Can the FBI preserve its integrity in a hyperpartisan age?

Trump’s ouster of FBI Director James B. Comey, amid an investigation of Russia’s meddling in the 2016 election that Trump won, reeks of self-serving political ma­nipu­la­tion, no matter how hard the president and his minions spin it as an attempt to redeem the FBI.

What’s also troubling, from the perspective of consensual governance, is that Democrats’ objections to the firing are themselves less than principled — unavoidably so, given their own grudge against Comey for rekindling the email investigation of Hillary Clinton in the final days of the campaign.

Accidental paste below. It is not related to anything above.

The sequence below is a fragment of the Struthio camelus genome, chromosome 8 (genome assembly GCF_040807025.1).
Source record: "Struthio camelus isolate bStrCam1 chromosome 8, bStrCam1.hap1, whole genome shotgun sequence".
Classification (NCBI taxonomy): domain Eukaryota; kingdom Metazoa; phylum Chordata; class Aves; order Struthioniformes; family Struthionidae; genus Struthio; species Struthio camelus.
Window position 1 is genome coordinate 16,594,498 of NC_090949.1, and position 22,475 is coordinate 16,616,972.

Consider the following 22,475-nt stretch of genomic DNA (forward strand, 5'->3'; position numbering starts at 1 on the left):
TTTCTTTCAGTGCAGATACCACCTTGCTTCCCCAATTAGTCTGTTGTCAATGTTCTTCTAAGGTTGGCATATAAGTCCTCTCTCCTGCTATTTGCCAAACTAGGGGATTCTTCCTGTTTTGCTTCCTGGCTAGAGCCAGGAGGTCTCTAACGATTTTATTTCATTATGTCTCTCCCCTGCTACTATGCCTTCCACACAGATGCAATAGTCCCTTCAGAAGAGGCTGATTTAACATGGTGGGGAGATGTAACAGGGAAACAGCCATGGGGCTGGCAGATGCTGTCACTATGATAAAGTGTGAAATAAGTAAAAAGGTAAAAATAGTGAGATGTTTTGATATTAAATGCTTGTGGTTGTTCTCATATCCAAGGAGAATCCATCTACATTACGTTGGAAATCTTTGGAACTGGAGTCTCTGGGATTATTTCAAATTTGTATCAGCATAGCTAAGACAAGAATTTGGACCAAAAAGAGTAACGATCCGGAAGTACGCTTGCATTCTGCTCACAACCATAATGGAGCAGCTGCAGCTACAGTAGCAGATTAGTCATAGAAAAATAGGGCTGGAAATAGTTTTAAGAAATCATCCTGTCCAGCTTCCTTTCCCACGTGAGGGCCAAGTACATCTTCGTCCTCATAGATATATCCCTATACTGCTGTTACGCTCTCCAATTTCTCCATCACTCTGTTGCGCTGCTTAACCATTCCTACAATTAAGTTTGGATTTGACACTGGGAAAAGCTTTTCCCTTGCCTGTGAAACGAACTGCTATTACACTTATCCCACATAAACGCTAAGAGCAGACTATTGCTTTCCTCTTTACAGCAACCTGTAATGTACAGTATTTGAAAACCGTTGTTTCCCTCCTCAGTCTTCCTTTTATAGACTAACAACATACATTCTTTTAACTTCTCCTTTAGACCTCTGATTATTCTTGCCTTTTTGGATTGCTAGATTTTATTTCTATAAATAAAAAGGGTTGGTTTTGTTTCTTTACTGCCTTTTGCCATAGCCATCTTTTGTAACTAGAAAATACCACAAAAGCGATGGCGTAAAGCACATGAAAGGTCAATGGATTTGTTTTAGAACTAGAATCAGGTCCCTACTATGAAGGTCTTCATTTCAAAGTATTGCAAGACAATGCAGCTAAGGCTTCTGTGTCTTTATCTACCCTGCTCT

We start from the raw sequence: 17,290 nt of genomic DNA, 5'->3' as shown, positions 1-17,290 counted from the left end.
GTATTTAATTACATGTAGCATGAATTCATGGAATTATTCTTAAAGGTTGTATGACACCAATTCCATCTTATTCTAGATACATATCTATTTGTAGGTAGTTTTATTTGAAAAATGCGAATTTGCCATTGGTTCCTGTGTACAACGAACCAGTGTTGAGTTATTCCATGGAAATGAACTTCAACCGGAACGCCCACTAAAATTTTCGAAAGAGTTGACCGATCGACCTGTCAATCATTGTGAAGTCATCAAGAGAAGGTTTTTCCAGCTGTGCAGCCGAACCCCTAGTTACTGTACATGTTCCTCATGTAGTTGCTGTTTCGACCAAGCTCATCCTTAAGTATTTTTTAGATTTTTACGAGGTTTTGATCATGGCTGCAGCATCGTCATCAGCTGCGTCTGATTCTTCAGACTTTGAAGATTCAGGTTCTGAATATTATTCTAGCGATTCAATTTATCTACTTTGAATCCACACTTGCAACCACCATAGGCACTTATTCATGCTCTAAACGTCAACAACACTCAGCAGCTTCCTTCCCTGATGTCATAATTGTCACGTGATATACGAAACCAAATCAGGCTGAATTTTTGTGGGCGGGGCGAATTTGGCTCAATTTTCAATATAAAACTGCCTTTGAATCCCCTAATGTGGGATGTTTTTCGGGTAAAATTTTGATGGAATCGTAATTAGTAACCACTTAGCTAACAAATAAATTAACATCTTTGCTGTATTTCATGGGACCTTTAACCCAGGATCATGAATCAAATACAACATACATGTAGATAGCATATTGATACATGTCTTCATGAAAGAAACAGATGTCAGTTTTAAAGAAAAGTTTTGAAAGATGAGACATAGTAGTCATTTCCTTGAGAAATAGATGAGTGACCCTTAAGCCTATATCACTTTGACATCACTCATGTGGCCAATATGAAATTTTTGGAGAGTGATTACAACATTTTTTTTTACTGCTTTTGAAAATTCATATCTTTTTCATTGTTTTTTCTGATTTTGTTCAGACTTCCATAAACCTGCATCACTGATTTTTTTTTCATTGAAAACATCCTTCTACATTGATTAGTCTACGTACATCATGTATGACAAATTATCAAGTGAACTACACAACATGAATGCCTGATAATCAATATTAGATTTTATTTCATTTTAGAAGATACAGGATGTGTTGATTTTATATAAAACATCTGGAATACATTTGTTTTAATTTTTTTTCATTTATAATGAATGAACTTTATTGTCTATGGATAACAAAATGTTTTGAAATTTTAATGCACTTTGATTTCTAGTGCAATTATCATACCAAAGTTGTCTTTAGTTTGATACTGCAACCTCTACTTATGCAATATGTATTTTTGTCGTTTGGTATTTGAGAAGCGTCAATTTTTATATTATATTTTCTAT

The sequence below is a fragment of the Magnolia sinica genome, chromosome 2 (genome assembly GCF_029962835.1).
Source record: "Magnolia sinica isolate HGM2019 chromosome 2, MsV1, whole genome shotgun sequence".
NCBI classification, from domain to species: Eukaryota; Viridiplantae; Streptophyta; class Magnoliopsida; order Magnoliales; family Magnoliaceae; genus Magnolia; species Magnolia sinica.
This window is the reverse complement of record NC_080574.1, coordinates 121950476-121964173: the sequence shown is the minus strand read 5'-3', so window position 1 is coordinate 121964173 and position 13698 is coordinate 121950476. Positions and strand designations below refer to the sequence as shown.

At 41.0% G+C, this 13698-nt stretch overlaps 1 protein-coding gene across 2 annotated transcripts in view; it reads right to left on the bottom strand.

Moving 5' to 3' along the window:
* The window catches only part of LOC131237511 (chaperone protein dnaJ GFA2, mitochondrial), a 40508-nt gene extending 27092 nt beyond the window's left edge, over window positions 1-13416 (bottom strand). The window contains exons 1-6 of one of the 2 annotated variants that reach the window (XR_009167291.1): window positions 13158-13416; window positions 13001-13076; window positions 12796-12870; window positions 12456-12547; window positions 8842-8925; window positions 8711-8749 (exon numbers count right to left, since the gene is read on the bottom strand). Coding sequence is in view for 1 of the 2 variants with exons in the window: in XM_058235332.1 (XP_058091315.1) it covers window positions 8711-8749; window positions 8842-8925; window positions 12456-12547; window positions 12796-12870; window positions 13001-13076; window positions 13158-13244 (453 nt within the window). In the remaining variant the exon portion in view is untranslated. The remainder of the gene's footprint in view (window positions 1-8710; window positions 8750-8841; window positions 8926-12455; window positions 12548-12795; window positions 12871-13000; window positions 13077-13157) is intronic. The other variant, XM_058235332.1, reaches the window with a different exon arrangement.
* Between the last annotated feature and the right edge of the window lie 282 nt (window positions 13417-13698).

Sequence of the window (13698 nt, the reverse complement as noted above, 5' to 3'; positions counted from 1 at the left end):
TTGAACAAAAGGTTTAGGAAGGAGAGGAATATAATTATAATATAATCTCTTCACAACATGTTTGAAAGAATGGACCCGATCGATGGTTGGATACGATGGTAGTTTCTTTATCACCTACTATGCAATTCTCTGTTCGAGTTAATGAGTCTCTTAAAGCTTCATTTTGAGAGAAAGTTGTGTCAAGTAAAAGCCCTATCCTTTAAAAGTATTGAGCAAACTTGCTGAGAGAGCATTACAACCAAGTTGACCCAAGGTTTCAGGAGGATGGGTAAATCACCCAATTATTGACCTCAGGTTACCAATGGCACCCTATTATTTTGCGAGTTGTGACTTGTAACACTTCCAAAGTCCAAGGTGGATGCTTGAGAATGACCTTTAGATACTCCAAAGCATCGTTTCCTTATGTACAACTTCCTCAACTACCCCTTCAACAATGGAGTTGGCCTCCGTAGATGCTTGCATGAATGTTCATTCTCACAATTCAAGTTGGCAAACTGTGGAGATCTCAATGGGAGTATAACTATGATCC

The essence of the predicament is that Comey did, indeed, play a part in the election, a fact that itself guaranteed that the winner, whoever it was, could not deal straightforwardly with him.

Imagine if it had been Clinton: What would she have done with Comey — if he didn’t resign and trigger bitter GOP resistance to the person she chose to replace him?